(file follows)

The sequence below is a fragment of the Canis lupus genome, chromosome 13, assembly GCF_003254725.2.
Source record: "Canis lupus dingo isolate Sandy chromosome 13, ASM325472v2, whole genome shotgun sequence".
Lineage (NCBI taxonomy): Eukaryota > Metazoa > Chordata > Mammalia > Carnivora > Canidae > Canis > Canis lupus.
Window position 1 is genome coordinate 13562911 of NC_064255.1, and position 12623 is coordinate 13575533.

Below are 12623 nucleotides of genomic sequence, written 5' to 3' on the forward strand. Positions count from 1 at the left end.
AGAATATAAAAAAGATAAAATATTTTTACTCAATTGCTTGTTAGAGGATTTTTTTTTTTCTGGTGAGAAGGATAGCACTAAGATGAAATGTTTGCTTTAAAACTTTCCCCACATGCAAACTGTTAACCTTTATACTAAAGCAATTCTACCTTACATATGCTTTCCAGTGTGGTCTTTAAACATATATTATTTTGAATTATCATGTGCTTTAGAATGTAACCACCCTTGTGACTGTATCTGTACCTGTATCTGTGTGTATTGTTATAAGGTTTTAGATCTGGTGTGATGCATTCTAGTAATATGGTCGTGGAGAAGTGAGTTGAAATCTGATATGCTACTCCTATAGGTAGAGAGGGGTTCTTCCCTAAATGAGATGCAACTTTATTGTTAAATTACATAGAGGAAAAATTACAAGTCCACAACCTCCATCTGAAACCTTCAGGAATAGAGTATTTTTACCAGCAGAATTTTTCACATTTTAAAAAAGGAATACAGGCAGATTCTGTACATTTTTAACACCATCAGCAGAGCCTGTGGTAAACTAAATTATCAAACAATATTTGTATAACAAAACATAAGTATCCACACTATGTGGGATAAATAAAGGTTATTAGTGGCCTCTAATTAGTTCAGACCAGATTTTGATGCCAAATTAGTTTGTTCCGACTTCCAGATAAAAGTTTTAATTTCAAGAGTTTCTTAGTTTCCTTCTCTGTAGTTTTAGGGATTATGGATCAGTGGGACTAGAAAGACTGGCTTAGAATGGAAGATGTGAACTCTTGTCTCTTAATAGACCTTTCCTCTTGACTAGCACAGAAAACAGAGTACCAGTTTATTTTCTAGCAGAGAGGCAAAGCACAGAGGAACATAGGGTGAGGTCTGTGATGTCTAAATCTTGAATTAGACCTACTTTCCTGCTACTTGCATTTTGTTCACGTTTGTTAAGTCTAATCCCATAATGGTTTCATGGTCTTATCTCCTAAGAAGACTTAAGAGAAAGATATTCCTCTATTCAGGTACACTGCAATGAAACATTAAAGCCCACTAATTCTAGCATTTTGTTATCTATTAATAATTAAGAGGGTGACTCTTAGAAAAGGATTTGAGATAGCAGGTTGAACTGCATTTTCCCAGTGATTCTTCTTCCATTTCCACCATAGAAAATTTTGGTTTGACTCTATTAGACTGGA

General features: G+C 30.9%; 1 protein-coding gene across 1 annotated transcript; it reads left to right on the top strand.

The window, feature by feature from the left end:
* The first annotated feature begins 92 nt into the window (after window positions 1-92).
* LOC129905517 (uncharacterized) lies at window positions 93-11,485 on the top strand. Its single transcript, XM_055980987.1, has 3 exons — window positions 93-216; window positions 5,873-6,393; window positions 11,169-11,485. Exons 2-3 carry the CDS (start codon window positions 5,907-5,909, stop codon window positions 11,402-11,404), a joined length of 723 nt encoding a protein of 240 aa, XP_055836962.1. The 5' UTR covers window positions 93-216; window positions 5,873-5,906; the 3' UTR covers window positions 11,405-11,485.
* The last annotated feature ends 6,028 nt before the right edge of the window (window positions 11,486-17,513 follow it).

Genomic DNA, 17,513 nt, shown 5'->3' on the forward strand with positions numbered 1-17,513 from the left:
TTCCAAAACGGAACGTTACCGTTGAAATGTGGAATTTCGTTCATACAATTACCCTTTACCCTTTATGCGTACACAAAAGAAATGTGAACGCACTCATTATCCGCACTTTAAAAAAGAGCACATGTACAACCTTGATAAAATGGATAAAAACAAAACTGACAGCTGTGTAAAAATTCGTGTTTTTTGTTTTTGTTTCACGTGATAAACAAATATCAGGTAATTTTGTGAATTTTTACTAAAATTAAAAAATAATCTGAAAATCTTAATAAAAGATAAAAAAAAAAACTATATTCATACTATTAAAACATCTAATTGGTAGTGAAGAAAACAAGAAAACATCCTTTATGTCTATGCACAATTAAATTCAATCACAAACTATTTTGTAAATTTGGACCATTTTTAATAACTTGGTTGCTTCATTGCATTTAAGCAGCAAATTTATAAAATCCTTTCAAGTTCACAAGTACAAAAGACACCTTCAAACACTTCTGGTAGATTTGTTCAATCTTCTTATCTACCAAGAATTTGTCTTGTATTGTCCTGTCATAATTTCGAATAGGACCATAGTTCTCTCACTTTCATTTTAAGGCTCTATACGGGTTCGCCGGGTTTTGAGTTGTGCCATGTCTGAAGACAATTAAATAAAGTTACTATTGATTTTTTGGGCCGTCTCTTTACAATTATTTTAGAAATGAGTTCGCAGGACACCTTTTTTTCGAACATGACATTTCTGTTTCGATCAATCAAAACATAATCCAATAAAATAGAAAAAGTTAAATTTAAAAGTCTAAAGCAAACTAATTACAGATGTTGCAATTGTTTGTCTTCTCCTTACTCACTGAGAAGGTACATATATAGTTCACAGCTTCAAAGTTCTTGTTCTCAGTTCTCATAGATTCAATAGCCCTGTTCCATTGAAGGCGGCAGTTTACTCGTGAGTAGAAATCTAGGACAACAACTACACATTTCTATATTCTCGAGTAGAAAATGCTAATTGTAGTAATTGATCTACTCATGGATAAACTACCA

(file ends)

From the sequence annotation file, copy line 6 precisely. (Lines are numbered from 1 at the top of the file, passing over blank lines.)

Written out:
AGAATATAAAAAAGATAAAATATTTTTACTCAATTGCTTGTTAGAGGATTTTTTTTTTTCTGGTGAGAAGGATAGCACTAAGATGAAATGTTTGCTTTAAAACTTTCCCCACATGCAAACTGTTAACCTTTATACTAAAGCAATTCTACCTTACATATGCTTTCCAGTGTGGTCTTTAAACATATATTATTTTGAATTATCATGTGCTTTAGAATGTAACCACCCTTGTGACTGTATCTGTACCTGTATCTGTGTGTATTGTTATAAGGTTTTAGATCTGGTGTGATGCATTCTAGTAATATGGTCGTGGAGAAGTGAGTTGAAATCTGATATGCTACTCCTATAGGTAGAGAGGGGTTCTTCCCTAAATGAGATGCAACTTTATTGTTAAATTACATAGAGGAAAAATTACAAGTCCACAACCTCCATCTGAAACCTTCAGGAATAGAGTATTTTTACCAGCAGAATTTTTCACATTTTAAAAAAGGAATACAGGCAGATTCTGTACATTTTTAACACCATCAGCAGAGCCTGTGGTAAACTAAATTATCAAACAATATTTGTATAACAAAACATAAGTATCCACACTATGTGGGATAAATAAAGGTTATTAGTGGCCTCTAATTAGTTCAGACCAGATTTTGATGCCAAATTAGTTTGTTCCGACTTCCAGATAAAAGTTTTAATTTCAAGAGTTTCTTAGTTTCCTTCTCTGTAGTTTTAGGGATTATGGATCAGTGGGACTAGAAAGACTGGCTTAGAATGGAAGATGTGAACTCTTGTCTCTTAATAGACCTTTCCTCTTGACTAGCACAGAAAACAGAGTACCAGTTTATTTTCTAGCAGAGAGGCAAAGCACAGAGGAACATAGGGTGAGGTCTGTGATGTCTAAATCTTGAATTAGACCTACTTTCCTGCTACTTGCATTTTGTTCACGTTTGTTAAGTCTAATCCCATAATGGTTTCATGGTCTTATCTCCTAAGAAGACTTAAGAGAAAGATATTCCTCTATTCAGGTACACTGCAATGAAACATTAAAGCCCACTAATTCTAGCATTTTGTTATCTATTAATAATTAAGAGGGTGACTCTTAGAAAAGGATTTGAGATAGCAGGTTGAACTGCATTTTCCCAGTGATTCTTCTTCCATTTCCACCATAGAAAATTTTGGTTTGACTCTATTAGACTGGA